- Shared resources and information on topics and events such as those already listed, as well as addressing several Master Plan recommendations with the Climate Change Council, Planning Board and Conservation Commission.
- IPAC and the Groton Invasive Species Committee are regularly sharing ideas, information and resources. IPAC invited Groton members to attend two grant-funded invasive plant training classes. Two IPAC members joined a Groton sub-committee addressing mapping of invasive plants in our towns.
- In the absence of Massachusetts Fact Sheets on invasive plants, IPAC contacted the Division of Plant Industry of the New Hampshire Department of Agriculture, Markets and Food, to obtain (and received) permission to use their admirable invasive species fact sheets on our website. The eight Pepperell Fact Sheets can be found in the Invasive Plant section of the on the IPAC webpage, and provide residents with photos, identification descriptions, general plant facts and removal practices.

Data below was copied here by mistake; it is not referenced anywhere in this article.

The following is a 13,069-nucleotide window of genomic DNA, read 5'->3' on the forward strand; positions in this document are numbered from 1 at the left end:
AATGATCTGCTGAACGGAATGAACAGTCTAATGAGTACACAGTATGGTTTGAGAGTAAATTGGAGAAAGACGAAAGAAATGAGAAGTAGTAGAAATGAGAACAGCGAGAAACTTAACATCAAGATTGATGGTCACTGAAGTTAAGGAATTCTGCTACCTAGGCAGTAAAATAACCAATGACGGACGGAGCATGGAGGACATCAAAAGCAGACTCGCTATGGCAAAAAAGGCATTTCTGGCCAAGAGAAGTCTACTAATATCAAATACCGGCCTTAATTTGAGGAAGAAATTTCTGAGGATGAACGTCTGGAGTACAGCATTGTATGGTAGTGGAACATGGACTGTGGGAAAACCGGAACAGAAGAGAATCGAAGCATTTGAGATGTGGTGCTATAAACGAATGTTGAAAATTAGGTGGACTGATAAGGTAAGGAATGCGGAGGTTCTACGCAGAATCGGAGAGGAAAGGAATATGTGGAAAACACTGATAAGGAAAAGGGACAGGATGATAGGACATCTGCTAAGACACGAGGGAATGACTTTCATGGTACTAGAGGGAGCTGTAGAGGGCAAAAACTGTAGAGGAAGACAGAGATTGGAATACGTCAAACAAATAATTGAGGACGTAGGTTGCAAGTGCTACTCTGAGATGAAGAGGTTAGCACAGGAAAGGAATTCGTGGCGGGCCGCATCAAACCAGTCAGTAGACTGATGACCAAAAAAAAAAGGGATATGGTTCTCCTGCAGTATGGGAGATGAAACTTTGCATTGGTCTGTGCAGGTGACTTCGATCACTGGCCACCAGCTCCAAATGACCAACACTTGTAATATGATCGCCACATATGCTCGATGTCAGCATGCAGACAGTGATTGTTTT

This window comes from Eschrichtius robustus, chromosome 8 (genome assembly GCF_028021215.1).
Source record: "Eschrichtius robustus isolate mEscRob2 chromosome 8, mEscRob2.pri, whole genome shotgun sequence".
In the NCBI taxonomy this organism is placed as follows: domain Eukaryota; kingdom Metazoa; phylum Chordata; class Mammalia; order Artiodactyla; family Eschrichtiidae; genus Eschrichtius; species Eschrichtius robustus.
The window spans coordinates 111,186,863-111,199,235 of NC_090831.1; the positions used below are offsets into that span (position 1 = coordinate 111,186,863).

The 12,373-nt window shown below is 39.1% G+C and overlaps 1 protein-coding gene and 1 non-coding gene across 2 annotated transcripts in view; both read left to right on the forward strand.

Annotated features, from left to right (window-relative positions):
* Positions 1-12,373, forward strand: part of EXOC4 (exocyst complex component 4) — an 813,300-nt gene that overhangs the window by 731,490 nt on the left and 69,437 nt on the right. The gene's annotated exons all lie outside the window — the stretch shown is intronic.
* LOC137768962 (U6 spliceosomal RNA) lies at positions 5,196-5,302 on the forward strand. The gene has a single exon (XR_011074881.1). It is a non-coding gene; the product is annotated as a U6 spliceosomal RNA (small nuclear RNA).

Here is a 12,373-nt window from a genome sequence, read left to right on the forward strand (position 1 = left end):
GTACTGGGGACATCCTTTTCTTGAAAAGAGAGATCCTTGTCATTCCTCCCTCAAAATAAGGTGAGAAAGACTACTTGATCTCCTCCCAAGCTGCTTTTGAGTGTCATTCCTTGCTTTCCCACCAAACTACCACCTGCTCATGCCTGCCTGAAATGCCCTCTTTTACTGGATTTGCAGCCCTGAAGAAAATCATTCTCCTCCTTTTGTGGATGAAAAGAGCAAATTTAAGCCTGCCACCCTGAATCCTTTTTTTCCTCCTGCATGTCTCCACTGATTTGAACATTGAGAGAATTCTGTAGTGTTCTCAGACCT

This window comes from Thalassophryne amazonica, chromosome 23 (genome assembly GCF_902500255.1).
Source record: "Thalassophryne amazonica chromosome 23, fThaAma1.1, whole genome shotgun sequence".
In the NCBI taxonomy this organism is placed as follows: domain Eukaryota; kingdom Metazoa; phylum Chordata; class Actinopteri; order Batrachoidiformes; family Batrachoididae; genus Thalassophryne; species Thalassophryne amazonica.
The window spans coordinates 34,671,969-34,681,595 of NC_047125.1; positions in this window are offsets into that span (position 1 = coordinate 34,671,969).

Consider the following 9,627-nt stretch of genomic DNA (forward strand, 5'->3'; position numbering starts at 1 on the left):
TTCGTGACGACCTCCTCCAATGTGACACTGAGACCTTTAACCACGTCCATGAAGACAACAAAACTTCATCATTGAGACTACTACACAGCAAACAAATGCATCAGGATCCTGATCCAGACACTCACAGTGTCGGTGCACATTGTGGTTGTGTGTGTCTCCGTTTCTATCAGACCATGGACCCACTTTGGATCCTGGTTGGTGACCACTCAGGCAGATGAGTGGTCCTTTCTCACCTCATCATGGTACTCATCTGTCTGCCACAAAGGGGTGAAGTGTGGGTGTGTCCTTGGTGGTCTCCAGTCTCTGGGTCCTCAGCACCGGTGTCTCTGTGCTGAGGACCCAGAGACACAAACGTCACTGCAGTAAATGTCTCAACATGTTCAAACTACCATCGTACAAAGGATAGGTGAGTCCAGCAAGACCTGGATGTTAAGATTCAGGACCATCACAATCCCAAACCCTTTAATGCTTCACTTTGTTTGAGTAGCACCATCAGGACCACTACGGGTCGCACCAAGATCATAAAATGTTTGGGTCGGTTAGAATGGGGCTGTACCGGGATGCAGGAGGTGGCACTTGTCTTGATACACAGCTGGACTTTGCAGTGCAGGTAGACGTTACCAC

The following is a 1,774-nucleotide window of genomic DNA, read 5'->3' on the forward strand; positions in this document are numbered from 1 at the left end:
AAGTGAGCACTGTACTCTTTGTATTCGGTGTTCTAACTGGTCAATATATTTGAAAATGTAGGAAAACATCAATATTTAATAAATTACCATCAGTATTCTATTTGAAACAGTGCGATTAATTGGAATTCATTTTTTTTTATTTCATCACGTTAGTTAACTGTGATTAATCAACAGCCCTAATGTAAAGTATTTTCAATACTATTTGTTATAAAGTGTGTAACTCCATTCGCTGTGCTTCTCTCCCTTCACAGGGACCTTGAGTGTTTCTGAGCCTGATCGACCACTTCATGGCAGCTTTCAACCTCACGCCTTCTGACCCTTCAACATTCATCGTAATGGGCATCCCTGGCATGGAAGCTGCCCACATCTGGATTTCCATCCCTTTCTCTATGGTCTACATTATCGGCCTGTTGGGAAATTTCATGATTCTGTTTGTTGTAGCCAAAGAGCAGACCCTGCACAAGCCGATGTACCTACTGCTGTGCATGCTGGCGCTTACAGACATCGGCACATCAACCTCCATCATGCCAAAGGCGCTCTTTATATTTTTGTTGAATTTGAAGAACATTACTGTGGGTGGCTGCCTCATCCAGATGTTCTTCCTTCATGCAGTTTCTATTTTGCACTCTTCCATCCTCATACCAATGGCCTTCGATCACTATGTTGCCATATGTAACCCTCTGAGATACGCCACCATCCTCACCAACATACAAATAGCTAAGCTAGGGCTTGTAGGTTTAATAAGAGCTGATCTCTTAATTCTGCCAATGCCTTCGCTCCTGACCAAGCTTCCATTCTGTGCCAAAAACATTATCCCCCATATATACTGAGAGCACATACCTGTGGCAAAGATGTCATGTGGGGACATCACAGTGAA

- Developed and delivered Zoom presentations on "Native Plant Advocacy" to both the Pepperell Garden Club and the Central Mass Environmental Stewards Pilot Training Program.
- Sent a letter endorsed by all committee members to state legislators seeking support and sponsorship to a bill to create a State invasive species council and advisory committee, and a state trust fund to support invasive species control programs. The town of Groton is preparing a similar letter based on us sharing the information with them.
- Applied for and received a $4,000.00 grant from the Wild and Scenic Stewardship Community Grant Program to support start-up costs for the inaugural year of the IPAC. Funds were used to provide two invasive plant training events to which several committee members, the Pepperell Conservation Administrator, and some from the Groton Committee attended. Also, Wild and Scenic Stewardship Grant members were invited. IPAC also purchased a weed wrench tool which is now available to loan to residents. Finally, the grant allowed IPAC to contract for development of a project plan to serve as the basic structure, focus and elements for IPAC's Invasive Plant Management Plan.